Benjamin Franklin’s Masonic Connection and Jacobin Reign of Terror
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No one better represented the public and clandestine links between the American and French Revolutions than Benjamin Franklin. Popular culture had turned him into an eccentric grandfather. But who was he in reality?
The Real Benjamin Franklin
The real Franklin was a philosopher, scientist, statesman, conspirator, and lifelong secret-society adept. Franklin was active in France from 1776 to 1785, raising money for the American Revolution. He recruited the Masonic military experts’ Lafayette and von Steuben. While Franklin’s Masonic connections did not explain all his success, they undoubtedly helped. When he was initiated into the important Nine Sisters Lodge in Paris, he also participated in the Nine Sisters initiation of his friend, the church hating philosopher and the future Jacobins, Voltaire.
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Jacobin Reign of Terror
The Jacobin Reign of Terror symbolized the French Revolution in the minds of many. The inventor of the guillotine, Dr. Joseph-Ignace Guillotin, was a Freemason, and a member of the Nine Sisters Lodge, and a Jacobin.
The Jacobin had their roots in a secret association of politicians from Brittany. Those men shared membership and, ideology with other quasi-secret societies that sprouted like mushrooms in the revolutionary ferment, including the so-called Society of Thirty, which counted Lafayette as a member, and the ultra-radical Club des Cordeliers to which Camille Desmoulins belonged.
Recognition of Jacobins
The Jacobins finally got their name when they set up shop in an old Dominican monastery in Paris. The Dominican monks had called Jacobins because they were associated with the Church of St. Jacques. The name Jacques also belonged to the last Grand Master of the infamous Knights Templar, Jacques de Molay. De Molay was put to death through a conspiracy of the French crown and the Catholic Church in the 14th century. Later, De Molay and the Knights Templars were adopted as martyrs by many Freemasons. Some suspected that the Jacobins’ hostility to king and church were part of a long-cherished secret plan of revenge. One of those was publisher Nicolas Bonneville, who was himself a Jacobin. Radical Jacobins were obsessed with de-Christianizing French society, and replacing the Catholic Church with a Cult of Reason, or Cult of the Supreme Being.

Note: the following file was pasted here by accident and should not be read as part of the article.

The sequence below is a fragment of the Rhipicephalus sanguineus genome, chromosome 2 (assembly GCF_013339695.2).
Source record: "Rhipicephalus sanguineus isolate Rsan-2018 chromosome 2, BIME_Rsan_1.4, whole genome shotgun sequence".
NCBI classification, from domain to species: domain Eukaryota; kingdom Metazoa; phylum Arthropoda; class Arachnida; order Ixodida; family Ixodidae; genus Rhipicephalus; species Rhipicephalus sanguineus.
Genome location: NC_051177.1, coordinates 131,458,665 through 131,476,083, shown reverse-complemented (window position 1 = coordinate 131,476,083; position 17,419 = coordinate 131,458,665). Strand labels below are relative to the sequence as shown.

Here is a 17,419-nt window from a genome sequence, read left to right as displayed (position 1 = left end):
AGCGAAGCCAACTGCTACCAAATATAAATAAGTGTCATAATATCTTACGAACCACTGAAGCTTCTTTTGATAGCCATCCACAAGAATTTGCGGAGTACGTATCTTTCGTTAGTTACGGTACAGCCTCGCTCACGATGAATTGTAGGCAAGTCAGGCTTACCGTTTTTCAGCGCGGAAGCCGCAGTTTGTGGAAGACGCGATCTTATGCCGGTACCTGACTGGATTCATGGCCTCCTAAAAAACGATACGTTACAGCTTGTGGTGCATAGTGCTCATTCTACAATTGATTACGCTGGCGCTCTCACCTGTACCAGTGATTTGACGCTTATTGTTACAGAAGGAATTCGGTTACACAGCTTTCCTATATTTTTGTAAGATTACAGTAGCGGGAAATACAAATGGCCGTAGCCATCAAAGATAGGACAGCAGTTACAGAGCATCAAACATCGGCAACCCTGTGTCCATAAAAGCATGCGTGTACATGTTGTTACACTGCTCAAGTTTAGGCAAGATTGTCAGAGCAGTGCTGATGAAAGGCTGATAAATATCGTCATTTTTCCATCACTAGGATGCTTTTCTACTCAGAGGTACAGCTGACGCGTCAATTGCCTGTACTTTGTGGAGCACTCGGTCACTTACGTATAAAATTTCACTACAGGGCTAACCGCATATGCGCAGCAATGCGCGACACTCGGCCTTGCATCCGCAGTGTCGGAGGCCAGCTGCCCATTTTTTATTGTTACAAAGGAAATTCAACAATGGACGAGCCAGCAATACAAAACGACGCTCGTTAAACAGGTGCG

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Jacobins aka Freemasons
Many Jacobins were Freemasons; the Duke of Orleans, Desmoulins, Count Mirabeau, and Jean-Paul Marat to name a few. The bloodiest of the lot, Maximilien Robespierre, a champion of the Cult of the Supreme Being who presided over the terror was perhaps a Masonic brother. Jacobins were split by bitter ideological and personal rivalries. The two main factions were the relatively moderate Girondins, and the more radical Montagnards. Their relationship was similar to that of the Russian Mensheviks and Bolsheviks. Robespierre was a Montagnard, a radical. When he and his faction took control in 1793, they launched a purge of the Girondins. Louis-Philippe, Duke of Orleans, the would-be Masonic monarch lost his head. So, did rabble-rouser Desmoulins, along with many others.
Books About Masonic Conspiracy
Two books appeared, alleging that the French Revolution was nothing less than a Masonic conspiracy. But behind that, lurked a more insidious secret society, the Bavarian Illuminati. The first book was written by a refugee French priest, a Jesuit, the Abbé Augustin Barruel. In his Memoir Illustrating the History of Jacobinism, Barruel argued that the French Revolution was the end result of ‘subterranean warfare’ waged by secret societies to destroy the church and the monarchy. Barruel blamed Masonic philosophe Voltaire for fomenting hatred of Christianity, and Illuminati founder Adam Weishaupt for encouraging atheism.
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Proofs of a Conspiracy
Scottish scientist, John Robison produced the second work, titled, ‘Proofs of a Conspiracy’, which alleged that the Illuminati laid the groundwork for the French Revolution by infiltrating, and manipulating, Masonic lodges and reading societies.